Economics and Crime in the States
Economic Review, Vol. 84, No. 1, 1999
Polls identify crime as the number one public worry. Crime also exacts tremendous costs not factored into official measures of well-being, and it is a favorite subject of political campaign promises. However, the public seems largely unaware that crime responds to economic conditions and incentives and that the results of a substantial body of work by economists have important implications for public policy.
This article introduces the economics and crime literature by describing a simple supply-and-demand crime model in which criminals supply crime, the public demands protection from crime, and the government provides public protection. The author uses the model to show how crime responds to a variety of demographic and economic factors and also what results to expect from public policy proposals.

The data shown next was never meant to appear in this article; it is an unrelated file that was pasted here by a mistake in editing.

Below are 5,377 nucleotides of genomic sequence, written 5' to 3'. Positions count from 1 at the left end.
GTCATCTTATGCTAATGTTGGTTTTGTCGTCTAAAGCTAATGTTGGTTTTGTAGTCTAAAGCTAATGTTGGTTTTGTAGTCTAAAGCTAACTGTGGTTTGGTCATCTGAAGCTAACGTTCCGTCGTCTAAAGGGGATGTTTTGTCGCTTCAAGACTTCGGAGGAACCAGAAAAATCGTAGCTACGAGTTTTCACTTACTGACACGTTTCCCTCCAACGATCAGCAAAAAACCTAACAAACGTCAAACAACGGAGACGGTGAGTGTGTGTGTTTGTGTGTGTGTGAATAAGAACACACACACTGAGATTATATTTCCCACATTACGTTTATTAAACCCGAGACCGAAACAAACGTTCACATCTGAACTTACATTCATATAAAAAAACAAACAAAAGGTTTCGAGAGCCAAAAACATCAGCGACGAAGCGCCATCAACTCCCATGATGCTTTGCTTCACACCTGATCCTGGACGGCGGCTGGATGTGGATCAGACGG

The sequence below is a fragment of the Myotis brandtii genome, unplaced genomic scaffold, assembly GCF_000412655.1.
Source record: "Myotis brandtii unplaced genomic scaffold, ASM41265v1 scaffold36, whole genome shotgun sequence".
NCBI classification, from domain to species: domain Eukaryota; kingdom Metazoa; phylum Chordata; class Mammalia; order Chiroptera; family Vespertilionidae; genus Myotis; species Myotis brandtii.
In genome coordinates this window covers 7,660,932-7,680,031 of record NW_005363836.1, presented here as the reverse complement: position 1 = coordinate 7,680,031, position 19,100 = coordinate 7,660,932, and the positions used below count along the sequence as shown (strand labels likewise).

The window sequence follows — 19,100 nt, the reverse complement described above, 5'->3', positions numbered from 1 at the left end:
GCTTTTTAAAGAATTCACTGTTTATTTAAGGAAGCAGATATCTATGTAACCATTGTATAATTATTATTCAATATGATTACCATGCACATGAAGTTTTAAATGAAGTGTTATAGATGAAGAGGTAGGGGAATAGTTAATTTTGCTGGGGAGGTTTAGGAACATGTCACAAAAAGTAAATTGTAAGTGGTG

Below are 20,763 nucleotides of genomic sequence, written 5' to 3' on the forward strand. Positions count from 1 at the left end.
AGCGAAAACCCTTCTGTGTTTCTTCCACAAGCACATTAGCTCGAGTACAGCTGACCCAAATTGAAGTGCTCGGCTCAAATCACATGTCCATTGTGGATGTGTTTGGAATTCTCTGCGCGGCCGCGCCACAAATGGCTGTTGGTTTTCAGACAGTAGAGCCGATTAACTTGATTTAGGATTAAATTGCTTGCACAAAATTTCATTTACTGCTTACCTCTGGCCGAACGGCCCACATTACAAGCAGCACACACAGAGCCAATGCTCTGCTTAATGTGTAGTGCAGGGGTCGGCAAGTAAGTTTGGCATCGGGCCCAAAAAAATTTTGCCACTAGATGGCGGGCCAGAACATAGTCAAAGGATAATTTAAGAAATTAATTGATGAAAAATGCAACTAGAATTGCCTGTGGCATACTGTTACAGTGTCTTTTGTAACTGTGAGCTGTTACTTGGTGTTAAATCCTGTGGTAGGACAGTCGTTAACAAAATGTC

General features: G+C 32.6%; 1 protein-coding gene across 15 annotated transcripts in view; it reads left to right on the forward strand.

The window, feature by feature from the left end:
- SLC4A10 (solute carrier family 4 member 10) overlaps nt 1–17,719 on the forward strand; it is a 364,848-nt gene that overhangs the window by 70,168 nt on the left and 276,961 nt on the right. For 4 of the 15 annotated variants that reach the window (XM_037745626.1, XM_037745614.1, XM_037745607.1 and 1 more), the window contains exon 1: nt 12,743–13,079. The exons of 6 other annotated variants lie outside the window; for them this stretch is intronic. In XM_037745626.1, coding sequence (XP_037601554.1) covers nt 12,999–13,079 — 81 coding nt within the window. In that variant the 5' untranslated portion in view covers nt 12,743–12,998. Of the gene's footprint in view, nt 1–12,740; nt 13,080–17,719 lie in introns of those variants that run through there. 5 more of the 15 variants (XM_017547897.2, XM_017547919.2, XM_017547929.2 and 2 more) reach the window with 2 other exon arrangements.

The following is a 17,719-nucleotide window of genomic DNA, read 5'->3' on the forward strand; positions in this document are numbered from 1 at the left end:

Using state data from 1971 to 1994, the article outlines broad regional differences and trends in the patterns of crime in the United States. While the nation in the 1990s has seen crime fall dramatically in almost all categories, not all regions have benefited equally. In particular, southeastern states have seen distinct worsening in crime rates relative to other regions.
The author subjects the data to a more in-depth treatment using a panel regression approach that estimates the effects of demographic and economic variables on crime. The results mirror some found by others but also highlight serious issues vexing the empirical literature. Generally, the demographic and economic variables explain crime rather well, and estimates for the most part conform to the economic model of crime.